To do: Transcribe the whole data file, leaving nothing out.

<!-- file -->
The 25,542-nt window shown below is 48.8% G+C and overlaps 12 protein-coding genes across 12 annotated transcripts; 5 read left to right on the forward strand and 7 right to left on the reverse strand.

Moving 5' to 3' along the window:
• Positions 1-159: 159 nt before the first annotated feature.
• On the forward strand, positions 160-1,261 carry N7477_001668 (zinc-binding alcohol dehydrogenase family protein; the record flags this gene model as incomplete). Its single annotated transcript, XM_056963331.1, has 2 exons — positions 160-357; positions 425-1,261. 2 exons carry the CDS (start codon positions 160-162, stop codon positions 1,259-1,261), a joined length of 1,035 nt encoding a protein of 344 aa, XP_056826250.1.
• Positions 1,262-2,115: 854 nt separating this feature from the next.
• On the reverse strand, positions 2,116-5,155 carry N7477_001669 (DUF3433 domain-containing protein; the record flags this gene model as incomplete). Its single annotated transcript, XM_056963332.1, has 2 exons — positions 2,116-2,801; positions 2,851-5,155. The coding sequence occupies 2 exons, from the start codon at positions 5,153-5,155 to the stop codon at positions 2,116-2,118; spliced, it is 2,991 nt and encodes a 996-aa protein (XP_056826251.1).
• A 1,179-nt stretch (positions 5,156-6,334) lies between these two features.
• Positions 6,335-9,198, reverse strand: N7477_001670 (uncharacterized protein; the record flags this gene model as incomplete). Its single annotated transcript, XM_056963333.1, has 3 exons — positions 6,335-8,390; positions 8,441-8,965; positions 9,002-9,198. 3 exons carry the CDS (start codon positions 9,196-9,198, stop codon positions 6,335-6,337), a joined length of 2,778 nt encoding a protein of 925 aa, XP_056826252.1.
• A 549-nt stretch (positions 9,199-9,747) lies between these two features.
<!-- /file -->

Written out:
The 25,542-nt window shown below is 48.8% G+C and overlaps 12 protein-coding genes across 12 annotated transcripts; 5 read left to right on the forward strand and 7 right to left on the reverse strand.

Moving 5' to 3' along the window:
• Positions 1-159: 159 nt before the first annotated feature.
• On the forward strand, positions 160-1,261 carry N7477_001668 (zinc-binding alcohol dehydrogenase family protein; the record flags this gene model as incomplete). Its single annotated transcript, XM_056963331.1, has 2 exons — positions 160-357; positions 425-1,261. 2 exons carry the CDS (start codon positions 160-162, stop codon positions 1,259-1,261), a joined length of 1,035 nt encoding a protein of 344 aa, XP_056826250.1.
• Positions 1,262-2,115: 854 nt separating this feature from the next.
• On the reverse strand, positions 2,116-5,155 carry N7477_001669 (DUF3433 domain-containing protein; the record flags this gene model as incomplete). Its single annotated transcript, XM_056963332.1, has 2 exons — positions 2,116-2,801; positions 2,851-5,155. The coding sequence occupies 2 exons, from the start codon at positions 5,153-5,155 to the stop codon at positions 2,116-2,118; spliced, it is 2,991 nt and encodes a 996-aa protein (XP_056826251.1).
• A 1,179-nt stretch (positions 5,156-6,334) lies between these two features.
• Positions 6,335-9,198, reverse strand: N7477_001670 (uncharacterized protein; the record flags this gene model as incomplete). Its single annotated transcript, XM_056963333.1, has 3 exons — positions 6,335-8,390; positions 8,441-8,965; positions 9,002-9,198. 3 exons carry the CDS (start codon positions 9,196-9,198, stop codon positions 6,335-6,337), a joined length of 2,778 nt encoding a protein of 925 aa, XP_056826252.1.
• A 549-nt stretch (positions 9,199-9,747) lies between these two features.